How did you arrive at this topic?
Honestly, it was the realization I described in the last question. Victim agency was more complicated than I was appreciating — maybe even too complicated for the straightforward principles and clean verdicts of academic philosophy. I began my research talking about obligations to self, and why resistance was important for victims. But the more I examined these cases, the more I understood that we don’t actually get very far by talking about resistance. Of course it’s good. The problem is that, for victims, complicity can also be good. It can often unlock all the same benefits as resistance, and do so with diminished risk and fewer potential costs. So we can’t just dismiss complicity as mere selfishness or an insensitivity to the demands of justice. It’s a strategy for dealing with oppressive burdens, not a way to avoid dealing with them.
As you can imagine, I gradually stopped writing about resistance, and the focus of my research changed. And while I was coming to this realization, ‘passing’ was the example I kept coming back to. Partly because it presents a fascinating, messy, real-world dilemma for ethical systems. Partly because it’s so timely, with many recent cases receiving national attention. Partly because there are so many applications, like understanding so-called ‘reverse passing’ and the possibility of trans-race identities, reaching careful conclusions about how to navigate daily life with an ‘inauthentic’ identity, and making sense of invisible disabilities like mental illness. And partly because, well, navigating the pros and cons of passing is personal for me. (You should never 100% trust an academic whose research focus is passing.)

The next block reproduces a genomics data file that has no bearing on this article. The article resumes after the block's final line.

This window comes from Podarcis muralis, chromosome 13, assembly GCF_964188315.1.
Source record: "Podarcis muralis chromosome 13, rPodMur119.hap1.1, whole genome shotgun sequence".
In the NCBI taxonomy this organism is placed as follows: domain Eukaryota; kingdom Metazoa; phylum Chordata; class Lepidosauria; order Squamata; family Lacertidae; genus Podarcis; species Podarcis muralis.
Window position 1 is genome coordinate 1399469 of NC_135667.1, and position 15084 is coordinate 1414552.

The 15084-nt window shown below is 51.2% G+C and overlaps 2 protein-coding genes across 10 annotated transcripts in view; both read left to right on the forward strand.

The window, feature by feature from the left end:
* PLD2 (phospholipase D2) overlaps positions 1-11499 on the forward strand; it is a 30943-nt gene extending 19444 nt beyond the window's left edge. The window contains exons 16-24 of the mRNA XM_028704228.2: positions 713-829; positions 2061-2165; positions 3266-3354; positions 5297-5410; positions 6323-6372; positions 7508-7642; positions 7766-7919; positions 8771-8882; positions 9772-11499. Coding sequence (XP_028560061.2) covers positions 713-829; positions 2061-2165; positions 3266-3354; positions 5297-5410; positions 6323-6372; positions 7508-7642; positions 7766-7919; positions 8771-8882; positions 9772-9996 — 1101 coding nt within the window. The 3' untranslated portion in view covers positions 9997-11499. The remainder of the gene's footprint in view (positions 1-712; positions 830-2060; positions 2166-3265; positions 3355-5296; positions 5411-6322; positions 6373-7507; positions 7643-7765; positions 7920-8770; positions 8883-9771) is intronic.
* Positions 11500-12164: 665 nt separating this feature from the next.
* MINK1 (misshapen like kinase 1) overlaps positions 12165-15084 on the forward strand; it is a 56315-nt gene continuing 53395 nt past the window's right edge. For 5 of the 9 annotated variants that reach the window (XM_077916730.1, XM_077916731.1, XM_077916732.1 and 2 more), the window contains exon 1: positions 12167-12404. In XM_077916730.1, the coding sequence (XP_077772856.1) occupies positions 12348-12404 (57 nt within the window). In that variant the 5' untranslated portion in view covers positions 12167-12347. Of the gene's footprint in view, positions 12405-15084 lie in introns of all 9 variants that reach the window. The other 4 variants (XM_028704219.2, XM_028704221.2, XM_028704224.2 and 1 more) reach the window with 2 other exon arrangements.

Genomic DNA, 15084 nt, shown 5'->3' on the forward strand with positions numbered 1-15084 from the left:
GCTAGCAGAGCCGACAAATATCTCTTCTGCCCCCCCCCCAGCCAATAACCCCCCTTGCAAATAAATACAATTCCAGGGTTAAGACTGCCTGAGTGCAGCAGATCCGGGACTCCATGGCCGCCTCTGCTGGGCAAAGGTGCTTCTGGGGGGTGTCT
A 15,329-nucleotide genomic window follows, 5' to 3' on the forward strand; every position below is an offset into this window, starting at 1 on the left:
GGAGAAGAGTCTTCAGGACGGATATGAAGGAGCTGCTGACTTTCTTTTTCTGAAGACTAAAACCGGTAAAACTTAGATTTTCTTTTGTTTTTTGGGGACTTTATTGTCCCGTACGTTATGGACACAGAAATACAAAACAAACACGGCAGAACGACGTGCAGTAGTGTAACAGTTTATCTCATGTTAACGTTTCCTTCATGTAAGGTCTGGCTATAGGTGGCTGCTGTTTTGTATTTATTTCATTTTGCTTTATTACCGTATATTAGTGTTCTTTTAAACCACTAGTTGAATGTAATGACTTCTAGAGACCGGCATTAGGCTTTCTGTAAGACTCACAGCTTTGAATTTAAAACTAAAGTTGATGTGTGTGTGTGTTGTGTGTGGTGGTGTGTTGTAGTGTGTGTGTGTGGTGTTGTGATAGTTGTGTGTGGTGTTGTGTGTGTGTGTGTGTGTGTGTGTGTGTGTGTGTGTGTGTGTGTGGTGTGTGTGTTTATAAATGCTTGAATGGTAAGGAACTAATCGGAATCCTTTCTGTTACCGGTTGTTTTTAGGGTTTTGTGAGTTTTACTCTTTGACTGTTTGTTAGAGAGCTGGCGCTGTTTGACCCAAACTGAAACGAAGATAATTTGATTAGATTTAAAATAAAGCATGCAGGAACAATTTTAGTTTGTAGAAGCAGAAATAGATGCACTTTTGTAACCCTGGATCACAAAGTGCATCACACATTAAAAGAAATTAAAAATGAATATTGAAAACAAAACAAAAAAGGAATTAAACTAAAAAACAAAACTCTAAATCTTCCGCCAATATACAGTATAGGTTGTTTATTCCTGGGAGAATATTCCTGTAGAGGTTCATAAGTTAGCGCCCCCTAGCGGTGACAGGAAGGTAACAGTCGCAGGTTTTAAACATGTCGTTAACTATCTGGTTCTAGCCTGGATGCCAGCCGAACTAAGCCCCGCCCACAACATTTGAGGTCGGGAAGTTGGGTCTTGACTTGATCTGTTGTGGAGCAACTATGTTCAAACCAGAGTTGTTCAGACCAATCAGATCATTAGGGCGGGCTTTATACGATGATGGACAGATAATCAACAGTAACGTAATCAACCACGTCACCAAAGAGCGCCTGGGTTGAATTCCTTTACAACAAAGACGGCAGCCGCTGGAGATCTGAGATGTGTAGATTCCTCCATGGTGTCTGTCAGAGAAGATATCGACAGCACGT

What impact might your work have on a larger public understanding of your topic?
We badly need an ethics of looking out for yourself. The trick is, the phrase ‘looking out for yourself’ has both negative and positive connotations. It can be a term of reproach for individuals that shirk their obligations or opt out of a shared struggle against oppression. But it can also be a term of praise for people that take care of themselves in circumstances that threaten their well-being, and for those who strive to live the life they want despite the burdens they face. Complicit Identity cases are challenging because these individuals ‘look out for themselves’ in both senses of the phrase, upending simple verdicts about the importance of resistance and the impermissibility of complicity. So while my project presents a framework for understanding victimhood and passing that moves beyond familiar, misguided debates about deception and authenticity, I hope it can also say something about a dilemma we all face: how to balance what we owe ourselves with what we owe others in times of injustice.